After 2-Day Fire, Chennai Ponders How To Demolish This Building

The fire began at 4 am yesterday in the seven-storey building, reportedly as the result of a short circuit

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After 2-Day Fire, Chennai Ponders How To Demolish This Building

Declaring the area unsafe, the police have cordoned off the busy T Nagar area.

Chennai: 

Highlights

  1. Fire in Chennai textiles shop began early last morning
  2. Narrow roads making it tough to bring in equipment
  3. Government says building broke construction laws
A major market in the heart of Chennai remains blocked off as a fire raged for the second day in a row at a large shop which sells textiles. By the afternoon, the fire was nearly extinguished, but the area remained covered in thick smoke.

No injuries have been reported; 12 people were rescued using hydraulic lifts.

The top five floors of the building that houses Chennai Silks caved in this morning because of the intense heat. The fire began at 4 am yesterday in the seven-storey building, reportedly as the result of a short circuit. The Housing Minister Udumalai Radhakrishnan said that the building had legal permission for only four floors.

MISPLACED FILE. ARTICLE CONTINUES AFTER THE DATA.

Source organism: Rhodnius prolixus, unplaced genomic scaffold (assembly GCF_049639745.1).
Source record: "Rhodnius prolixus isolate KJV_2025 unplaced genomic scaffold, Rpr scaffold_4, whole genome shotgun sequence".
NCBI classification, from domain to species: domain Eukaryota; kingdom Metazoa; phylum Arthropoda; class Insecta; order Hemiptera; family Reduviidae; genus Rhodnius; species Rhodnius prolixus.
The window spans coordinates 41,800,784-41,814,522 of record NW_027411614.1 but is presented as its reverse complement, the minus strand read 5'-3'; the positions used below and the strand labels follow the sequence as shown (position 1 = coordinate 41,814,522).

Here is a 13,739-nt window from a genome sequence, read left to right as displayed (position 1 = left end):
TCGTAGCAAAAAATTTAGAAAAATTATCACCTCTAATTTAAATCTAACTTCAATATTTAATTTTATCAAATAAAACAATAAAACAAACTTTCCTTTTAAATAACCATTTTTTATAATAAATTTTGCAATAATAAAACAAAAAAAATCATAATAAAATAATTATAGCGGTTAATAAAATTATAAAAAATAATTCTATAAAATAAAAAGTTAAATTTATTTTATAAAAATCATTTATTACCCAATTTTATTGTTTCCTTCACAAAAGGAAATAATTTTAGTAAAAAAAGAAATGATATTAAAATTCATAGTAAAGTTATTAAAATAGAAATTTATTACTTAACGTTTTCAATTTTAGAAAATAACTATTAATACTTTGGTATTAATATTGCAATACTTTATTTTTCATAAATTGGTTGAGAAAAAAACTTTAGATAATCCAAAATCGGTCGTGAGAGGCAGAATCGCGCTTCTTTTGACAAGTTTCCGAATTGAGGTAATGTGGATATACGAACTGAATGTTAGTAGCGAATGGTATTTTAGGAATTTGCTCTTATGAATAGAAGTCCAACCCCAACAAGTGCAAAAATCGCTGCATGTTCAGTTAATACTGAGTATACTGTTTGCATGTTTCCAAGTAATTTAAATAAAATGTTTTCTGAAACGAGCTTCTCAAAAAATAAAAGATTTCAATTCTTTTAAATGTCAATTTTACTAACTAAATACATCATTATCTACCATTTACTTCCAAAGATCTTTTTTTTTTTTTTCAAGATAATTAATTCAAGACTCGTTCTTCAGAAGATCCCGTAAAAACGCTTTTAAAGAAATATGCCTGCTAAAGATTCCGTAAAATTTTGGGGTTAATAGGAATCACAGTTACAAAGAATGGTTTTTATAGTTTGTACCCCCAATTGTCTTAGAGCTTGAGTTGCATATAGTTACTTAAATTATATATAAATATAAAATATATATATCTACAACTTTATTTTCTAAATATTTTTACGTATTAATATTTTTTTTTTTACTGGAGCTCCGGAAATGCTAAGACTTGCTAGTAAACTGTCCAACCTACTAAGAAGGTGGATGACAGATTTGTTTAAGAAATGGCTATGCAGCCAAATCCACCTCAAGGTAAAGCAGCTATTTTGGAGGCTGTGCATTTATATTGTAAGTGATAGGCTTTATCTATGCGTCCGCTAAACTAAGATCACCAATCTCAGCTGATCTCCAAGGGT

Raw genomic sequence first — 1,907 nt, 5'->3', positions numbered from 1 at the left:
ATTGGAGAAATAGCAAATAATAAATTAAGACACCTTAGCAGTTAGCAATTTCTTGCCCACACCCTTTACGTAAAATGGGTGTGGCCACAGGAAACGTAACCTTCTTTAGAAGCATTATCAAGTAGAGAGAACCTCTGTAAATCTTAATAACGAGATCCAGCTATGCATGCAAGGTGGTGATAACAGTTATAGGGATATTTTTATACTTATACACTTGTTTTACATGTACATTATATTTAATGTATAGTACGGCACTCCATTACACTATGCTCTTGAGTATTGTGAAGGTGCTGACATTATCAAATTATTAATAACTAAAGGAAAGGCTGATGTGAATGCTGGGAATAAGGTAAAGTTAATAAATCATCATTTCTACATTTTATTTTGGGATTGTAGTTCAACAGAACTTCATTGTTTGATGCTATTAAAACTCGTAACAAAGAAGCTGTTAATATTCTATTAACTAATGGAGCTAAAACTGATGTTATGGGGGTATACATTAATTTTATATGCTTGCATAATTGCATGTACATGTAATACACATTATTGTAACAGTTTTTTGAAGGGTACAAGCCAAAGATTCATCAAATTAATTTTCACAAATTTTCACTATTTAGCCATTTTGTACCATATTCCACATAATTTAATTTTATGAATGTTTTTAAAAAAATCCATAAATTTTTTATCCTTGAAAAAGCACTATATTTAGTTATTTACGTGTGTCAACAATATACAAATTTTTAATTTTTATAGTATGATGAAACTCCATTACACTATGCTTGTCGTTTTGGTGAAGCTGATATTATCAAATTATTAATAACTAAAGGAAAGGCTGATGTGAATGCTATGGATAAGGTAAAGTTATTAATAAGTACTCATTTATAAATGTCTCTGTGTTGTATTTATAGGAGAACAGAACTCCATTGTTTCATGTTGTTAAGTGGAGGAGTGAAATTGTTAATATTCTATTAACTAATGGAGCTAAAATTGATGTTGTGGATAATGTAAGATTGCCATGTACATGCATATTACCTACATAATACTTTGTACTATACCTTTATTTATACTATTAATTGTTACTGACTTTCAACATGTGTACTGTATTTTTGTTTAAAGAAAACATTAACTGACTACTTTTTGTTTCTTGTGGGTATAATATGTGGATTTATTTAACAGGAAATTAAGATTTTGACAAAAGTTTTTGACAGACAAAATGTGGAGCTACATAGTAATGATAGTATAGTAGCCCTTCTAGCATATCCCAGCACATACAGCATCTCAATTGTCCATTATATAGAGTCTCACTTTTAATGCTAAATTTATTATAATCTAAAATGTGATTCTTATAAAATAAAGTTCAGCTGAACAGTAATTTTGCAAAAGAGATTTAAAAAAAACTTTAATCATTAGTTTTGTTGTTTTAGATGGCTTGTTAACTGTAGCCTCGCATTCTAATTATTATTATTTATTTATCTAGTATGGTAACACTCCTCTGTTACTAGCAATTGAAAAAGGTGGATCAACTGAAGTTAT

Declaring the area unsafe, the police have cordoned off the busy T Nagar which has forced the shutdown of other shops and offices in the area for two days. Zero visibility was reported for upto two kms till noon.

Over 150 fire fighters battled the flames. More than 100 water tanks were used, but narrow roads made it tough for emergency equipment to be brought to the spot.

"We had to demolish a portion of the front exterior of the building so that water could be let deep inside," a fireman was quoted as saying by the Press Trust of India.

Officials said the showroom stocked plastic items and clothes. The building had false ceilings which caught fire quickly.

Tamil Nadu Revenue Minister RB Udhaya Kumar visited the area along with experts including one from the IIT Madras to assess the damage.

He said the next step for the government was to "remove the building without causing any disturbance to commercial and residential buildings in the vicinity."

However, he acknowledged that it will be tough to demolish the structure.

"Pillars were strong and brick walls have cracked," he said.

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